We've moved!

Please join me on my new blog, www.mobileghosts.net, where I'm posting new stories, photos, commentary, a forum, and more! No more waiting for the latest installment of ghost tales -- they're all going online.

Oh yeah, you bet we're haunted! Like our sister cities of Savannah, New Orleans, and Atlanta, Mobile is easily as -- or more -- saturated with ghosts past and present.

Haunted Mobile: Apparitions of the Azalea City is just the tip of the Port City's 300 year old haunted iceberg. Our ghosts range from Native Americans who were the first to settle this area, to the Europeans who explored and held it, the American pioneers who resided here during the wild and wooly days before statehood, the soldiers who fought over it, and the citizens who have made Mobile the diverse and growing city it is today.

Compiled from the best haunted house stories from Mobile Ghosts: Alabama's Haunted Port City and Mobile Ghosts II: The Waterline, Haunted Mobile features updates on some of the old stories, and an entirely new story about the Mobile Carnival Museum to satisfy fans familiar with these tales, and those who are reading them for the first time.

An entirely new book about Mobile's ghosts is underway!  I am hard at work on the next installment and would love to hear about your true ghost experiences in Mobile, the Eastern Shore and surrounding areas. You can reach me most easily by email: elizabeth@mobileghosts.com.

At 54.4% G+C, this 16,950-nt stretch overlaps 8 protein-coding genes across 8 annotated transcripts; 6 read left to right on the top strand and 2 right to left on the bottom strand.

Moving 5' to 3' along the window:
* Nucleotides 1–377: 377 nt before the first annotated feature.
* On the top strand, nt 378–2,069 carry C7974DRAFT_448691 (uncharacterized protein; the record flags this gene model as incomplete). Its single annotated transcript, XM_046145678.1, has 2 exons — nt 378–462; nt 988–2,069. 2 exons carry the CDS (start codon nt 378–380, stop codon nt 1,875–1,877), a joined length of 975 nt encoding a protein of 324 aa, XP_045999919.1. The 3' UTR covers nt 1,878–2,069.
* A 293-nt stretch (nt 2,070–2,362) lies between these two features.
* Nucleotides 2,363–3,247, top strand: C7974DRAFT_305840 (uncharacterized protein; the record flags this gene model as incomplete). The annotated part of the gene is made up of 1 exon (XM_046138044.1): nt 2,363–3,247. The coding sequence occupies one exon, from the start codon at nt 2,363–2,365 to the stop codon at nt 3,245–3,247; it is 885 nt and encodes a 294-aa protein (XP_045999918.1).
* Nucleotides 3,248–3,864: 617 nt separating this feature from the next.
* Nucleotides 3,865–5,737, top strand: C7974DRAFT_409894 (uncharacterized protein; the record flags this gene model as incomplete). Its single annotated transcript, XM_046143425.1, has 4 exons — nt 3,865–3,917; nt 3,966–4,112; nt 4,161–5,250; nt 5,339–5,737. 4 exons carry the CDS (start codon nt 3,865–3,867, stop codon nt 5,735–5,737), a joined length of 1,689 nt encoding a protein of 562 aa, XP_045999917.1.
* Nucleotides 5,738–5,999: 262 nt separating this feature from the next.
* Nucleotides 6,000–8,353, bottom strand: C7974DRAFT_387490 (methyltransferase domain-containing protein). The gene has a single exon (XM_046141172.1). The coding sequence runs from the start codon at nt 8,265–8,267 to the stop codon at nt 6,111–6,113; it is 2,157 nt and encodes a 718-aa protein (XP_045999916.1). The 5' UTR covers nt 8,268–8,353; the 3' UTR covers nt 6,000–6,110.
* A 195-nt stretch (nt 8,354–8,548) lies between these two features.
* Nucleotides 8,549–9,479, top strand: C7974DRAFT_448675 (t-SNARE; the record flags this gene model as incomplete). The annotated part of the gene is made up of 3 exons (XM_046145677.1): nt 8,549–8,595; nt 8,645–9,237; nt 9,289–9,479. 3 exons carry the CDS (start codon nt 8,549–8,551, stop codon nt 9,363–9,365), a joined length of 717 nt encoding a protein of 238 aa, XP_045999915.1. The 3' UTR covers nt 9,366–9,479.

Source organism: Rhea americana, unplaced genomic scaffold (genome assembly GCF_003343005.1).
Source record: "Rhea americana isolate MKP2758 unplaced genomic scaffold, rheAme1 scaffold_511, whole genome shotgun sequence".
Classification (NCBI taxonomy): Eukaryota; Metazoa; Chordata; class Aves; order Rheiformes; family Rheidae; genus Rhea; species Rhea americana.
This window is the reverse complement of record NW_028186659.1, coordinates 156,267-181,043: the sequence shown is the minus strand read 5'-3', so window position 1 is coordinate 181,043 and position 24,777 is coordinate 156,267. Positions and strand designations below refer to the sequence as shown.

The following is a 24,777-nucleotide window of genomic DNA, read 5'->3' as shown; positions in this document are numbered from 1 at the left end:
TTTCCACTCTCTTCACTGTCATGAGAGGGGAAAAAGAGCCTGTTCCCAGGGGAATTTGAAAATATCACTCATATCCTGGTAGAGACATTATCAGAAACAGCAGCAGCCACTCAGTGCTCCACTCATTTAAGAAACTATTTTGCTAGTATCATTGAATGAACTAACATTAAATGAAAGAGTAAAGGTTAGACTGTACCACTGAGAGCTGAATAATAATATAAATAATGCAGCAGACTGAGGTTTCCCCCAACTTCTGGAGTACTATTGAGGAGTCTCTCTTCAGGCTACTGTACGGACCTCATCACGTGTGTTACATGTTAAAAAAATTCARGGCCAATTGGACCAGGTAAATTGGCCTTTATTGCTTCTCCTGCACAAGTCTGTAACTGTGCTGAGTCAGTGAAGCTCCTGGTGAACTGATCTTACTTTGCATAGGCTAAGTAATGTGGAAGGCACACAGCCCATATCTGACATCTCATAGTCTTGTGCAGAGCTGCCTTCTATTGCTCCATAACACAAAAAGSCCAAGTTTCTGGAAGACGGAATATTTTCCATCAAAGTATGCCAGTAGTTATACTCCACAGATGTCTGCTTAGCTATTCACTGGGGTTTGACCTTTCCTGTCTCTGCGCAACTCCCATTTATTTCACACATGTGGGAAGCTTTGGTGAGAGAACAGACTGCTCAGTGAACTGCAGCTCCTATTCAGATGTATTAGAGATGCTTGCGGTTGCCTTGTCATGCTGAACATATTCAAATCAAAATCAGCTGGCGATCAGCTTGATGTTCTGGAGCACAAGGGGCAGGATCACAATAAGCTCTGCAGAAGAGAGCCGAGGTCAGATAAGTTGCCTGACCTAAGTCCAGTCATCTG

A proposed book is under consideration to follow the one currently in progress, about hauntings in New Orleans and along the Gulf Coast area ravaged by Katrina. Please contact me if you have stories in that region.

I'm also on Facebook, with ghost photos and updates on the new book. Search for "Elizabeth Parker" in Alabama and you'll find it; look for the cover of Haunted Mobile.

The Rest, in Pieces
A few phantom tidbits from my "open" file
  • A ghostly office operates out of a local high school. People have heard an old-fashioned phone ringing, file drawers opening and closing, and people working in the building when it was empty. While now in use as classrooms, this building was the office in years past.
  • Staff up at Blakeley Historic Park see Civil War soldiers marching through.
  • Is the Battle House Hotel haunted? Staffers have told more than one guest that one of the floors is very haunted.
  • A beloved custodian still watches over a local elementary school. 
  • A neighborhood in very haunted Saraland harbors the revenants of colonial soldiers, seen in full regalia in the front yard of a suburban home.
  • At least two homes on Government Street are rumored to be haunted by a screaming woman. There is also an old tale that one of these homes has a phantom who knocks at the door.

To contact me about a story: Please email me: elizabeth@mobileghosts.com or write me at Elizabeth Parker, 1060 Springhill Ave., Mobile, AL 36604. Email is preferable, and I consider phones a necessary evil only for work or emergencies. Stories of all varieties are welcome -- they do not have to be scary. I only ask that you have first hand knowledge of the haunting or have somebody with that experience who is willing to be interviewed, and that you give me some info when you contact me. If you write, "Please call me!" or "I have a story for you! Please call me!" or "I need to talk to you! Please call me!" or "I know a story about Mobile. It is called The Boyington Oak." or something along those lines, I'm afraid I will not be able to follow up with you.